Allison's electrical background plays an important role in the theoretical scenario linking him to the cache of erotica. Because the fast-speed films that would eventually revolutionize indoor flash photography were not then on the market, Hall and Martinique believe Allison's electrical know-how enabled him to rig up the relatively sophisticated studio-style lighting necessary to photograph the many interior shots in the collection.

The pair offers up another connection tying Allison to the racy relics. Tracking the electrician's life through telephone books, obituaries and other public documents, the partners were able to determine that during the early 1960s, several members of the Allison clan left Phoenix. Significantly, some of them (including Henry's mother) migrated to Prescott--the very same city where Allison's erotic collection turned up in an antique store nearly 30 years later.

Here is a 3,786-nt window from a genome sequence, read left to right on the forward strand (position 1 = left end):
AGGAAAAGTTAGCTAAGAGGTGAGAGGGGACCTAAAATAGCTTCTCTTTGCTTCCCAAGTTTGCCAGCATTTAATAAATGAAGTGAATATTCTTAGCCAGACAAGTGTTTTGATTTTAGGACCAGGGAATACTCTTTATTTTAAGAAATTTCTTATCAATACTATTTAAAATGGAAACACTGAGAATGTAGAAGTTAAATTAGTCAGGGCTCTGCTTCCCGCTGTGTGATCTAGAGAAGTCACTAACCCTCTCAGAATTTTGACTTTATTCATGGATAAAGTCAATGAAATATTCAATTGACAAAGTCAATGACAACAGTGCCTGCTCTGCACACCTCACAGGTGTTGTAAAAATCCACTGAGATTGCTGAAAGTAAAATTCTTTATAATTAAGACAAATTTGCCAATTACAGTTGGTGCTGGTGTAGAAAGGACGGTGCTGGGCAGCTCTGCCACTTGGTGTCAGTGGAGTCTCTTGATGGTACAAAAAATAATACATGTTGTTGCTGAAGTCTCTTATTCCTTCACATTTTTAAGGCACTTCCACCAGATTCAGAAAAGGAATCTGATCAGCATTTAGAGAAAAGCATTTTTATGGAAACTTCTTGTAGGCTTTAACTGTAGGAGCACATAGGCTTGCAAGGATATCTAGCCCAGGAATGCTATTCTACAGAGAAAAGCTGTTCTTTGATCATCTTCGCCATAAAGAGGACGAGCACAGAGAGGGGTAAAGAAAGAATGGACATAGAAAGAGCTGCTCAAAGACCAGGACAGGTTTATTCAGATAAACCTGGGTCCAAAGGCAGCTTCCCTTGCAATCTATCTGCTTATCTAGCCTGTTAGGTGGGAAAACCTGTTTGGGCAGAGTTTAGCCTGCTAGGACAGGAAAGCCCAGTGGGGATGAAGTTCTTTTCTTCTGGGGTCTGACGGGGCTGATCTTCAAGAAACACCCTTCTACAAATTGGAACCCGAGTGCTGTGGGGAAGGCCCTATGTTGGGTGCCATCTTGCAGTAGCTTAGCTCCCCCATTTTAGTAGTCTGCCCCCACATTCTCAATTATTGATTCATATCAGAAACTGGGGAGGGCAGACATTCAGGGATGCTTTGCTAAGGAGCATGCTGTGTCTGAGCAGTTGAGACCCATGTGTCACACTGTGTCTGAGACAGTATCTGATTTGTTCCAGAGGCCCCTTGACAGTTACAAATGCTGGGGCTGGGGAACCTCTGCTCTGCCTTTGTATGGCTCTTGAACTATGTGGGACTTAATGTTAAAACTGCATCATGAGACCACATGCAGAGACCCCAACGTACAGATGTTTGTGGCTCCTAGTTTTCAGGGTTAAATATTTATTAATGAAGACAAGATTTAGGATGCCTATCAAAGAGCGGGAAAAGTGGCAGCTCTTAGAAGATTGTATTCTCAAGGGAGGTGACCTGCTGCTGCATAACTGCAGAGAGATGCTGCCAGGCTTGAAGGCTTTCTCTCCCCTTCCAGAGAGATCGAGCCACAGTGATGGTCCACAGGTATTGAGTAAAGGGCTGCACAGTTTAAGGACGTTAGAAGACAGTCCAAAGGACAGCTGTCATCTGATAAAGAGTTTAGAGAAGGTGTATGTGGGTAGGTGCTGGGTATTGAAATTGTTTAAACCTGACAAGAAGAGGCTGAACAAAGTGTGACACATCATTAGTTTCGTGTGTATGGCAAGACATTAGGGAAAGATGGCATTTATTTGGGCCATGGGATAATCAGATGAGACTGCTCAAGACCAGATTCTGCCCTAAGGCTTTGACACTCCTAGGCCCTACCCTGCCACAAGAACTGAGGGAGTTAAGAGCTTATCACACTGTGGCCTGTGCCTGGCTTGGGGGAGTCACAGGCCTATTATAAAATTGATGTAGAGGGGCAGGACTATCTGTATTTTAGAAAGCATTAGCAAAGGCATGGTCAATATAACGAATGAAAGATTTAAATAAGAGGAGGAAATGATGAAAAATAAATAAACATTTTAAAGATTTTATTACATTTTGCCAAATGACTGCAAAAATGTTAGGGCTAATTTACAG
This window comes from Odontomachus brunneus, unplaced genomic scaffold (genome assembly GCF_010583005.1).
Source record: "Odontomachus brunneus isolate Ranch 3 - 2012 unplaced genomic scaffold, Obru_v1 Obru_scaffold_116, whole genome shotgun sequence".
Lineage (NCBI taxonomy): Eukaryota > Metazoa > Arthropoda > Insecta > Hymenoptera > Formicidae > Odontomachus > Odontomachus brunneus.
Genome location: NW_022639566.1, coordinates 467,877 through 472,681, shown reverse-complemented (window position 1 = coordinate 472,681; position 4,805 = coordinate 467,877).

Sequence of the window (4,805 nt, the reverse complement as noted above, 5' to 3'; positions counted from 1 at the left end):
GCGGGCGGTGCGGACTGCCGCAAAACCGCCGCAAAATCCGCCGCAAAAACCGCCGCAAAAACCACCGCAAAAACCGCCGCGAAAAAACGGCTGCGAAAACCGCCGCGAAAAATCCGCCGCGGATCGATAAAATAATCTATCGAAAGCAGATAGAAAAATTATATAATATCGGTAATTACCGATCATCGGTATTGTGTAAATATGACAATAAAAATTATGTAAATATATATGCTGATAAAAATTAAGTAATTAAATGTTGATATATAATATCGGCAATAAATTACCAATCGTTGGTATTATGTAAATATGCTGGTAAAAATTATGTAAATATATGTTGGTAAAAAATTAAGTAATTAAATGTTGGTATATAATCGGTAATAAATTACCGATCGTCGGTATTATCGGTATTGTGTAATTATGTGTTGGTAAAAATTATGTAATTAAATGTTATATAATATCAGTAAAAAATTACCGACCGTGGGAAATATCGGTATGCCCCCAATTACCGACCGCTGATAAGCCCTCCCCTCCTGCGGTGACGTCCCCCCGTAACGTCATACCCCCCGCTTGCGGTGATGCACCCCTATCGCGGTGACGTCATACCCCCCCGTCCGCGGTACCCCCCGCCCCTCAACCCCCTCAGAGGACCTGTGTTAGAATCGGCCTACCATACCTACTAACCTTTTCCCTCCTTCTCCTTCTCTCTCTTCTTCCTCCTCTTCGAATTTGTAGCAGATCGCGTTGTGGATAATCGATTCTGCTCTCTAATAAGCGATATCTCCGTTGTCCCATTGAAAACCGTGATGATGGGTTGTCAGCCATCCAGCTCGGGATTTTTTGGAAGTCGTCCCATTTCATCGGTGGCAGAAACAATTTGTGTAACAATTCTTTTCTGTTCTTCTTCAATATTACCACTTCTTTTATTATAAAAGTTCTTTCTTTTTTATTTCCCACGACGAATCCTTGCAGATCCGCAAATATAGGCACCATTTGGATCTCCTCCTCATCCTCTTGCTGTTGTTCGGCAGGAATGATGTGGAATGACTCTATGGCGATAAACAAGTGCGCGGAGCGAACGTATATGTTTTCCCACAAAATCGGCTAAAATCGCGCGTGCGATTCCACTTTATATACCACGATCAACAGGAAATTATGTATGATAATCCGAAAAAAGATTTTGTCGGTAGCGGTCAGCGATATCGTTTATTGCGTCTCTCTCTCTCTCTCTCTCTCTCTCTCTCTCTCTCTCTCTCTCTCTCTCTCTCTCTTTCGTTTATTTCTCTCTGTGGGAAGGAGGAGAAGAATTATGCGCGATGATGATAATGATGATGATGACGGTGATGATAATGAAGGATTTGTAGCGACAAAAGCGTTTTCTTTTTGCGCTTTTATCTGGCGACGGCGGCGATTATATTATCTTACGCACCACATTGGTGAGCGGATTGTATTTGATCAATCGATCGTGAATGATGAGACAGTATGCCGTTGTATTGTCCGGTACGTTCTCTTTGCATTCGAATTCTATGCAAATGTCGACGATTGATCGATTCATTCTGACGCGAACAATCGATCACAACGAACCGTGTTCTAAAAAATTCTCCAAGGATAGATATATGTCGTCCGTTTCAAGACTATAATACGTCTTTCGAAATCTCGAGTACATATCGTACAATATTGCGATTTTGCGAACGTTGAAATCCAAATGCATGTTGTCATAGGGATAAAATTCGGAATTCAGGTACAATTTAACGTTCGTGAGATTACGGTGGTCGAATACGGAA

The antique dealer who claimed the pictures had been found in a Whiskey Row saloon when he sold Hall and Martinique the negatives may have been repeating a fallacious cover story. Given the facts, it's far more likely that someone--perhaps a distant relative--ran across the negatives somewhere along the line and decided to sell them to a dealer, little realizing he was exhuming an old skeleton from the family closet.

@rule:
@body:Thanks to the Tucson natives' diligent detective work, the bones in that skeleton have been reassembled for the first time in nearly 70 years.

"The fact that we happened to be the ones that stumbled onto these is really fortuitous," says Hall, referring to the pair's mutual interest in photography and Arizona history. Like the 46-year-old Martinique, Hall is a freelance pianist. The pair occasionally team up to provide musical accompaniment for silent movies and related ragtime entertainments at various "Pioneer Day"-style events around the state.